Grief and Loss - General, Smoking Cessation Counsellors

Grief and Loss - General, Smoking Cessation

Grief is a natural part of dealing with the loss of a loved one, or a situation, or a way in which we see ourselves. Loss requires that we change the way things used to be and find a new way to restructure our lives accordingly. It's common for people to fear change, particularly if a part of us, or a person we loved deeply, is no longer there. It leaves a gap that has to be filled, but nothing can replace the person who has left us behind.

People deal with loss in many different ways, but the desired end result is the same - trying to piece together the puzzle to the best of our ability, without the missing piece. We also go through the various stages of grief at varying speeds and intensities. Dealing with all the emotions that form part of grief is what makes support so very important.

Time is of the essence during the grieving period, and something we sometimes tend to rush. That's why it's so useful to speak to a therapist who does grief counselling during this time.

A therapist will help you understand that what you are feeling is completely normal and even expected. Medical professionals are aware of the wide range of natural responses to grief and loss and are generally reluctant to diagnose mental illness while a person is in a period of bereavement. However, if depression is present, medication is likely to be prescribed.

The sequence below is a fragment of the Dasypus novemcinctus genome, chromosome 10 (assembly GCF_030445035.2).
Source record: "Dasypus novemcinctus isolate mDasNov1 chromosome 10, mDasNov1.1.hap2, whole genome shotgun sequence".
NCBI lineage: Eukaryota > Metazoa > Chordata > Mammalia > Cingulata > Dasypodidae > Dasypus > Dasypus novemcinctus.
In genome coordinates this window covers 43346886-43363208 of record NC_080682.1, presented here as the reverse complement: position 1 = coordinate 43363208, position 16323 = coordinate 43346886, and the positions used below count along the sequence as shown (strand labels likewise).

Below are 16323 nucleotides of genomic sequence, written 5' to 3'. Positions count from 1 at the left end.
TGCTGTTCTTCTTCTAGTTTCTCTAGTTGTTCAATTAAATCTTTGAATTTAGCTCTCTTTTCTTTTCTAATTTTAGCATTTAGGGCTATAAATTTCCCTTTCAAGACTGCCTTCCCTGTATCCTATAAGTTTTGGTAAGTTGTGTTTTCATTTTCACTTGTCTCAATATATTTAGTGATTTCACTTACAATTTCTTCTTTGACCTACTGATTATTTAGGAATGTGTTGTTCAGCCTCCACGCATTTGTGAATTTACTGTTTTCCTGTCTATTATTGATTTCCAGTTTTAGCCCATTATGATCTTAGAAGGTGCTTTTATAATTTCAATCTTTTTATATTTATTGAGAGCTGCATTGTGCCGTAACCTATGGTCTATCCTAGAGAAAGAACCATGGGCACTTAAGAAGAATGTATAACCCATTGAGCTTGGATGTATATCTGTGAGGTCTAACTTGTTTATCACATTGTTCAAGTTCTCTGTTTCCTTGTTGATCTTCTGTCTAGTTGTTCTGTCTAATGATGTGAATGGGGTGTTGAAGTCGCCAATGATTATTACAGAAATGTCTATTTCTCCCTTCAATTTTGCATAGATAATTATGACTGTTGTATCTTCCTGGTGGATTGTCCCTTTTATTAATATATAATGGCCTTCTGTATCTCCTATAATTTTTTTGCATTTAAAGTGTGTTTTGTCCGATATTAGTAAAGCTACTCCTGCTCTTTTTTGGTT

Grief therapy will help you to accept the loss and be able to talk about it without breaking down. You will learn to identify and express your emotions regarding the loss and learn to make decisions without your loved one.

If you are looking for a counsellor or psychologist does grief counselling to address your grief and loss you may want to search the directory to find a professional whose approach will suit you best.

Smoking cessation can be tough, but knowing that there are several options and by preparing yourself mentally for the process, you can make it easier on yourself.

Tobacco smoking is a psychological habit and a physical addiction. Nicotine is addictive because it offers a temporary high, and when you eliminate that you will experience physical symptoms, such as cravings and other withdrawal symptoms.

Many people habitually smoke to help them cope with boredom, anxiety, depression and stress. After doing it habitually for a while, it can become ritualistic - an automatic response. You will find that you smoke automatically as part of other activities. Socially, smoking is a way in which people relate to one another.

Successful smoking cessation requires a change in the routines or habits, as well as beating the addiction. More people are looking for healthier options to quit smoking than using nicotine patches and prescription medications.  Many therapists now offer smoking cessation counselling and use a wide range of techniques and approaches to address tobacco addiction.

Hypnosis is a common method that helps people to create negative associations with cigarettes while the client is in a deep state of relaxation. It is nothing like what stage hypnotists do, and is in fact a serious and effective therapy for many. Cognitive behavioural therapy is a fantastic approach that helps people establish new habits to cope with smoking cessation. The therapist will help you to understand the reason why you smoke, and explore the associated emotions and feelings. You can quit smoking with the help of an experienced smoking cessation therapist.

If you are looking for a counsellor or psychologist who offers counselling approaches to address your smoking cessation issues, you may want to search the directory to find a professional whose approach will suit you best.

Mark Ring

M.A., RCC
I am a Registered Clinical Counsellor with a Masters Degree in Counselling Psychology. With over fifteen years of experience and a commitment to ongoing education/training I can help you.  Whether you need a... Read more